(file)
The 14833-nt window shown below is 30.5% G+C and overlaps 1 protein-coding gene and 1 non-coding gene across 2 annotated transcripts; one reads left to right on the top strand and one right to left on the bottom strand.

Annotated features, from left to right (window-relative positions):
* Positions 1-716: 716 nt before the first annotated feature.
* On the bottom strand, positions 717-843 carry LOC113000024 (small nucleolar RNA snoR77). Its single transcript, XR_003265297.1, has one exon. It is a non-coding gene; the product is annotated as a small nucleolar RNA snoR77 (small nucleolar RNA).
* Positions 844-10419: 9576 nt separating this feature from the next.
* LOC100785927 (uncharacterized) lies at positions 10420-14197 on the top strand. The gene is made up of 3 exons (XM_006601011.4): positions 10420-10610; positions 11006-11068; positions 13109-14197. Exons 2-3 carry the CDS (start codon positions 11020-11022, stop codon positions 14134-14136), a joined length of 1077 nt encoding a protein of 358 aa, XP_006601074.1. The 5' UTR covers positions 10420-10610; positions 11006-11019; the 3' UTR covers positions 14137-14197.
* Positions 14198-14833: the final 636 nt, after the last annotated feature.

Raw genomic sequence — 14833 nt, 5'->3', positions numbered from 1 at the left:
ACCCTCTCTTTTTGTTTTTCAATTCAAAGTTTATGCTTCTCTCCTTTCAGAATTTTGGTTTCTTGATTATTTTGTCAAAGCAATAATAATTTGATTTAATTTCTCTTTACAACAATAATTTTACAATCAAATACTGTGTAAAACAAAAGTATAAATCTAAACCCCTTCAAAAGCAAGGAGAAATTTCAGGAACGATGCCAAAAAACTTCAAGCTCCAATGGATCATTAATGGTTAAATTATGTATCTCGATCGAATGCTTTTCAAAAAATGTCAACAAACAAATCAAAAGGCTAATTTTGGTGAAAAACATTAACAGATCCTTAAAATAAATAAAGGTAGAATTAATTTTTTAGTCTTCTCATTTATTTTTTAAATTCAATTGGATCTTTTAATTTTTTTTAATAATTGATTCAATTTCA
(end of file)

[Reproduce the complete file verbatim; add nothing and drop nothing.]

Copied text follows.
The 14833-nt window shown below is 30.5% G+C and overlaps 1 protein-coding gene and 1 non-coding gene across 2 annotated transcripts; one reads left to right on the top strand and one right to left on the bottom strand.

Annotated features, from left to right (window-relative positions):
* Positions 1-716: 716 nt before the first annotated feature.
* On the bottom strand, positions 717-843 carry LOC113000024 (small nucleolar RNA snoR77). Its single transcript, XR_003265297.1, has one exon. It is a non-coding gene; the product is annotated as a small nucleolar RNA snoR77 (small nucleolar RNA).
* Positions 844-10419: 9576 nt separating this feature from the next.
* LOC100785927 (uncharacterized) lies at positions 10420-14197 on the top strand. The gene is made up of 3 exons (XM_006601011.4): positions 10420-10610; positions 11006-11068; positions 13109-14197. Exons 2-3 carry the CDS (start codon positions 11020-11022, stop codon positions 14134-14136), a joined length of 1077 nt encoding a protein of 358 aa, XP_006601074.1. The 5' UTR covers positions 10420-10610; positions 11006-11019; the 3' UTR covers positions 14137-14197.
* Positions 14198-14833: the final 636 nt, after the last annotated feature.

Raw genomic sequence — 14833 nt, 5'->3', positions numbered from 1 at the left:
ACCCTCTCTTTTTGTTTTTCAATTCAAAGTTTATGCTTCTCTCCTTTCAGAATTTTGGTTTCTTGATTATTTTGTCAAAGCAATAATAATTTGATTTAATTTCTCTTTACAACAATAATTTTACAATCAAATACTGTGTAAAACAAAAGTATAAATCTAAACCCCTTCAAAAGCAAGGAGAAATTTCAGGAACGATGCCAAAAAACTTCAAGCTCCAATGGATCATTAATGGTTAAATTATGTATCTCGATCGAATGCTTTTCAAAAAATGTCAACAAACAAATCAAAAGGCTAATTTTGGTGAAAAACATTAACAGATCCTTAAAATAAATAAAGGTAGAATTAATTTTTTAGTCTTCTCATTTATTTTTTAAATTCAATTGGATCTTTTAATTTTTTTTAATAATTGATTCAATTTCA